A good night’s rest is not always enough to get us back on our feet and for good reason: physical fatigue is not the only reason for all our ailments. According to Dr. Saundra Dalton-Smith, a physician who specializes in the study of work-life balance and its consequences on health, the human body (and mind) needs 7 different types of rest to recharge its batteries, continue to function fully, and avoid burnout. So let’s take a closer look at what the researcher is talking about…
Obviously, physical rest involves a good night’s sleep and on this subject science agrees on the fact that everyone should sleep a minimum of 7 to 8 hours per night. You can also take short naps whenever you feel the need during the day. That’s for the passive physical rest side.
But that’s not all. Dalton-Smith highlights the importance of active physical rest: that is to say, performing stretching and mobility exercises on a daily basis or even going for a massage from time to time, but also having a work environment that spares your body (an ergonomic chair if you work in an office, for example).
If you are constantly looking for solutions to your professional problems (and personal problems as well, to tell the truth), you have it all wrong and the quality of your thinking will deteriorate quite quickly. To avoid this continual mental load, you would benefit from learning to draw up lists of (achievable) tasks, to plan your days in advance by reserving break slots. The expert also recommends establishing standard lists for your shopping, for example, or to prepare your suitcases. Meditating can also help.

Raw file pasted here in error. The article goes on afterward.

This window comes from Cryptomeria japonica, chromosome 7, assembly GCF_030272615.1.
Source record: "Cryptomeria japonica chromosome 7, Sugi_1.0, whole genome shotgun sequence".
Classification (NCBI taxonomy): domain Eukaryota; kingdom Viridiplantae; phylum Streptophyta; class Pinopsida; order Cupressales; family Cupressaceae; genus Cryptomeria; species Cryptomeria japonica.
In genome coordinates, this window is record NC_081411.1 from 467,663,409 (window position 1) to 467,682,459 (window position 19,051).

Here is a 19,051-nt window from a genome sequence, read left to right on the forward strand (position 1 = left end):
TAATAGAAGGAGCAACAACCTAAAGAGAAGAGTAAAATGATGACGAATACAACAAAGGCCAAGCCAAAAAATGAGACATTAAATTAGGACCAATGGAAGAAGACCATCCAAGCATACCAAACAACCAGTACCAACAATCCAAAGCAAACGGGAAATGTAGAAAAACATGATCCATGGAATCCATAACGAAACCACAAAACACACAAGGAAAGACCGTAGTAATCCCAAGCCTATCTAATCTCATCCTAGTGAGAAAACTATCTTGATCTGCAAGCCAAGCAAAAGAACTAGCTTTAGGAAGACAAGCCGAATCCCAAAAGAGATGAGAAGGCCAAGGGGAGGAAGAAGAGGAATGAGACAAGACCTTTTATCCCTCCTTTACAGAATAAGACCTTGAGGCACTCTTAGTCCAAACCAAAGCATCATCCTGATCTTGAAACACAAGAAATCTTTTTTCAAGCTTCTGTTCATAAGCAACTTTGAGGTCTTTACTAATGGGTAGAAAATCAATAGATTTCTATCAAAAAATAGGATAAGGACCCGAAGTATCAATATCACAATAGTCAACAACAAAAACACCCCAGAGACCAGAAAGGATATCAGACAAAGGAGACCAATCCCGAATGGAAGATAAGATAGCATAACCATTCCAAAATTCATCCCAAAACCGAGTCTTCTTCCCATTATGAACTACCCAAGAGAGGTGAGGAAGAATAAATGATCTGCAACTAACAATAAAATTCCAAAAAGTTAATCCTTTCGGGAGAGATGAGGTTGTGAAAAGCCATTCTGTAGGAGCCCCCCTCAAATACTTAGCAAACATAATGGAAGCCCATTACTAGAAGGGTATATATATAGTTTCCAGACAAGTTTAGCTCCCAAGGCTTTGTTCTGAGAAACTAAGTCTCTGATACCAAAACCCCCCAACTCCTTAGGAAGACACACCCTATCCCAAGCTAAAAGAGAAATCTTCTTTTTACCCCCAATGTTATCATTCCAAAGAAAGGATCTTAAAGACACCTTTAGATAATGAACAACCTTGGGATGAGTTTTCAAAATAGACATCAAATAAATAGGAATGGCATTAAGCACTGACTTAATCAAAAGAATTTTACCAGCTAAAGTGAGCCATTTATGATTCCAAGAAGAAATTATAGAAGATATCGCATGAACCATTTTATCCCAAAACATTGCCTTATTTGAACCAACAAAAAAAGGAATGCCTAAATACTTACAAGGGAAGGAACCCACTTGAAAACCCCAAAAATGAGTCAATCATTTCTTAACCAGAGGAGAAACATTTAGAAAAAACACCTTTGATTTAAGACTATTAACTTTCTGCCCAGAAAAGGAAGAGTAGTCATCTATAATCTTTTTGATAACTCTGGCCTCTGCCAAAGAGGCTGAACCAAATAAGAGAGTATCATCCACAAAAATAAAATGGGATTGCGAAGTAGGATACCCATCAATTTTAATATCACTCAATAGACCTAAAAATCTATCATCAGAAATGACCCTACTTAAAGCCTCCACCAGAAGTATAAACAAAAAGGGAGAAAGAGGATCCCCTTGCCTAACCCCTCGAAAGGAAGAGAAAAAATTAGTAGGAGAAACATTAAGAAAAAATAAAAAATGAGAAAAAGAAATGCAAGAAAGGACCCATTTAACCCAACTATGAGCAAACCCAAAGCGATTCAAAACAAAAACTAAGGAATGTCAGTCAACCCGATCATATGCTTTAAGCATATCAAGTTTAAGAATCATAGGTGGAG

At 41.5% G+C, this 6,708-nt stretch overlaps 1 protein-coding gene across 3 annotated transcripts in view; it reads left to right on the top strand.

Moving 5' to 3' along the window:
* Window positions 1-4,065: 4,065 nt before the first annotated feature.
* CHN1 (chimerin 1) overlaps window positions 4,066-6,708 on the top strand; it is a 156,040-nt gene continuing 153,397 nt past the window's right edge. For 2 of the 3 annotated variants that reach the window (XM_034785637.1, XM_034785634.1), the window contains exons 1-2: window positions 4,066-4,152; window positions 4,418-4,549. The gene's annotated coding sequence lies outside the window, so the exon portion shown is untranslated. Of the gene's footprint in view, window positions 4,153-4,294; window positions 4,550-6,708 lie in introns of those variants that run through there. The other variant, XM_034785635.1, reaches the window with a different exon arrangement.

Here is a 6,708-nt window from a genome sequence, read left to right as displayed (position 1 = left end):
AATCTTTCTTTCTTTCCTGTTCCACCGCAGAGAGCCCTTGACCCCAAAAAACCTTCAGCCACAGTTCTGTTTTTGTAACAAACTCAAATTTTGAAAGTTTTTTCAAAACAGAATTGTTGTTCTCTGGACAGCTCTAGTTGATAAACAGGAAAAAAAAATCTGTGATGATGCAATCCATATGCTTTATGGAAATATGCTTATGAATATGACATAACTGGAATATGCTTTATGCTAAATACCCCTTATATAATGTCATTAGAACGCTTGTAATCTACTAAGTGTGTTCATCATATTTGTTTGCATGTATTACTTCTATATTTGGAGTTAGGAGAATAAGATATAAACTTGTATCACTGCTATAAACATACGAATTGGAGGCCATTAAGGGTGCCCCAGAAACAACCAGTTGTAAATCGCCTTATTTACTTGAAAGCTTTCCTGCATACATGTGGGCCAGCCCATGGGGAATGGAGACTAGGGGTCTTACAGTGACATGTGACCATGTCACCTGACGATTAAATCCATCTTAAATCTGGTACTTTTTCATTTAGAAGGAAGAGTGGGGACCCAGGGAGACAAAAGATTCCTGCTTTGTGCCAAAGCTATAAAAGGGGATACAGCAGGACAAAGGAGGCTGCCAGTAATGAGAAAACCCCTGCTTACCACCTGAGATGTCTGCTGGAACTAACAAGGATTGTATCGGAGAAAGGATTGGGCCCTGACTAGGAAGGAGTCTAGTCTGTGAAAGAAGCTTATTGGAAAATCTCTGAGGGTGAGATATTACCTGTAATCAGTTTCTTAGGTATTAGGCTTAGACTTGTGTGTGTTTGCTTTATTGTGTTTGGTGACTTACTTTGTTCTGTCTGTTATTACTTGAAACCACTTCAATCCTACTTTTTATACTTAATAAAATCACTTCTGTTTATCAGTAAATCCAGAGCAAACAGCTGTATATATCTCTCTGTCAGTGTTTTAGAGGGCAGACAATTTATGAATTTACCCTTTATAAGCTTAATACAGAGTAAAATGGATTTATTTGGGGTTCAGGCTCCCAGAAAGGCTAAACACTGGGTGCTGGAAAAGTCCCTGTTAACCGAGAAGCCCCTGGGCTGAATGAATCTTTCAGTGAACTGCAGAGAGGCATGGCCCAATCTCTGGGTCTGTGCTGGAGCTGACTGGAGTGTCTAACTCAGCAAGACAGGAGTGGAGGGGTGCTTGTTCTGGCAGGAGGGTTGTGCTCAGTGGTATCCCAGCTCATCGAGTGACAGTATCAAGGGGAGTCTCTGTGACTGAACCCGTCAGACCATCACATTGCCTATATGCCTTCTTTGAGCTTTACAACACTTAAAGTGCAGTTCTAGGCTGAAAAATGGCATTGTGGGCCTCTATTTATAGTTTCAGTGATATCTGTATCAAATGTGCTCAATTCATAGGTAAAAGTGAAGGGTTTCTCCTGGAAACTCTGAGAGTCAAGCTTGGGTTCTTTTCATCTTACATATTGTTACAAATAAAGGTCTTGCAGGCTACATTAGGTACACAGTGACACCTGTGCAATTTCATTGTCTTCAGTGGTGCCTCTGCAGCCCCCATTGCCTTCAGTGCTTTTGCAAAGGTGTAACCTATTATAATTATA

Don’t feel obligated to respond favorably to all your friends’ invitations. Dalton-Smith advises reevaluating his friendships. Ask yourself two questions: Who are the friends who give me energy? Who are the ones who take it from me? You will know who to spend the most time with. And don’t forget to spend time alone too, it’s important.
Having a job that gives you a sense of social purpose is priceless. Not everyone has this opportunity but should aspire to it. Volunteer if you have the time and inclination. Finally, it’s up to you to live your faith/spirituality and align your values with your daily actions.
The modern man is far too stimulated. We spend too much time on social media getting mini dopamine shots throughout the day. Do not hesitate to take a break: mute your notifications (audible and visual). During your working hours, limit video meetings. Don’t stay in an endless tunnel of visual and auditory stimulation. Relax once at home by lighting a candle and playing soft music.
Dalton-Smith explains that we lack “emotional rest” when we can’t be authentic on a daily basis. Perhaps you are in a representative position or are constantly dealing with a clientele that involves you in unusual and standardized behavior. One advice in this regard: spend as much time as possible with people with whom you can really be yourself.
Good ideas are not in front of a screen. So, spend time in nature (walk in the forest, in a park or a garden, wait for the sunset, watch the waves, the current of a river…). Go see an exhibition, read a good book or carefully watch a documentary whose subject interests you. Listen to an entire album instead of your usual playlists. Art, in all its forms, inspires and gives us a better understanding of the world if we take the time to dedicate our full attention to it.